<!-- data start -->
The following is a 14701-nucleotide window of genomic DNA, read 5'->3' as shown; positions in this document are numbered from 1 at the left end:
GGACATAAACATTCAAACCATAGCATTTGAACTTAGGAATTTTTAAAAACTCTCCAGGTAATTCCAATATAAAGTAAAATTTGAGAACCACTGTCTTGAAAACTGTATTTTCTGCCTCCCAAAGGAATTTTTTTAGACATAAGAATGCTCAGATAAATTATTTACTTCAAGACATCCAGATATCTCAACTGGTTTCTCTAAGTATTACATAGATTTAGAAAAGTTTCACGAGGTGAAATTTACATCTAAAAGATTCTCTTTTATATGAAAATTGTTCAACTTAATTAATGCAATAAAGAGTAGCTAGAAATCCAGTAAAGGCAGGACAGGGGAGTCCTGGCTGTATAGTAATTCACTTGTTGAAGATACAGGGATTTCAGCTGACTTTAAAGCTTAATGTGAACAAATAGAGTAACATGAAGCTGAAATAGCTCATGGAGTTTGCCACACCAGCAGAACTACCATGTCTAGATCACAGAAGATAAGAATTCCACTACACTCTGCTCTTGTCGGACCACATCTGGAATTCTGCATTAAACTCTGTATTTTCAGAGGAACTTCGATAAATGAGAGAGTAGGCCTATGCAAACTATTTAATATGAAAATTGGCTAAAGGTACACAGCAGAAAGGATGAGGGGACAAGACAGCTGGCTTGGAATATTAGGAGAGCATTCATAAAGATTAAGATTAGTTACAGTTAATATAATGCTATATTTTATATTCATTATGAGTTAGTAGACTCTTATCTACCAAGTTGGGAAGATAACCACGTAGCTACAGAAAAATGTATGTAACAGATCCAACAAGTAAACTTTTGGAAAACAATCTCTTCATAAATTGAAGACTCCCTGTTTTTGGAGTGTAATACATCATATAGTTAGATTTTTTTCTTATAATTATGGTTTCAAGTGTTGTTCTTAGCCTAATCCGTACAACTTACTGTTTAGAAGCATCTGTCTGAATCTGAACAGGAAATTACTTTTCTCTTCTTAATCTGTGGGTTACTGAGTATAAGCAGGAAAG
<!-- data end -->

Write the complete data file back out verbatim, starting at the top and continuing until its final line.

The following is a 14701-nucleotide window of genomic DNA, read 5'->3' as shown; positions in this document are numbered from 1 at the left end:
GGACATAAACATTCAAACCATAGCATTTGAACTTAGGAATTTTTAAAAACTCTCCAGGTAATTCCAATATAAAGTAAAATTTGAGAACCACTGTCTTGAAAACTGTATTTTCTGCCTCCCAAAGGAATTTTTTTAGACATAAGAATGCTCAGATAAATTATTTACTTCAAGACATCCAGATATCTCAACTGGTTTCTCTAAGTATTACATAGATTTAGAAAAGTTTCACGAGGTGAAATTTACATCTAAAAGATTCTCTTTTATATGAAAATTGTTCAACTTAATTAATGCAATAAAGAGTAGCTAGAAATCCAGTAAAGGCAGGACAGGGGAGTCCTGGCTGTATAGTAATTCACTTGTTGAAGATACAGGGATTTCAGCTGACTTTAAAGCTTAATGTGAACAAATAGAGTAACATGAAGCTGAAATAGCTCATGGAGTTTGCCACACCAGCAGAACTACCATGTCTAGATCACAGAAGATAAGAATTCCACTACACTCTGCTCTTGTCGGACCACATCTGGAATTCTGCATTAAACTCTGTATTTTCAGAGGAACTTCGATAAATGAGAGAGTAGGCCTATGCAAACTATTTAATATGAAAATTGGCTAAAGGTACACAGCAGAAAGGATGAGGGGACAAGACAGCTGGCTTGGAATATTAGGAGAGCATTCATAAAGATTAAGATTAGTTACAGTTAATATAATGCTATATTTTATATTCATTATGAGTTAGTAGACTCTTATCTACCAAGTTGGGAAGATAACCACGTAGCTACAGAAAAATGTATGTAACAGATCCAACAAGTAAACTTTTGGAAAACAATCTCTTCATAAATTGAAGACTCCCTGTTTTTGGAGTGTAATACATCATATAGTTAGATTTTTTTCTTATAATTATGGTTTCAAGTGTTGTTCTTAGCCTAATCCGTACAACTTACTGTTTAGAAGCATCTGTCTGAATCTGAACAGGAAATTACTTTTCTCTTCTTAATCTGTGGGTTACTGAGTATAAGCAGGAAAG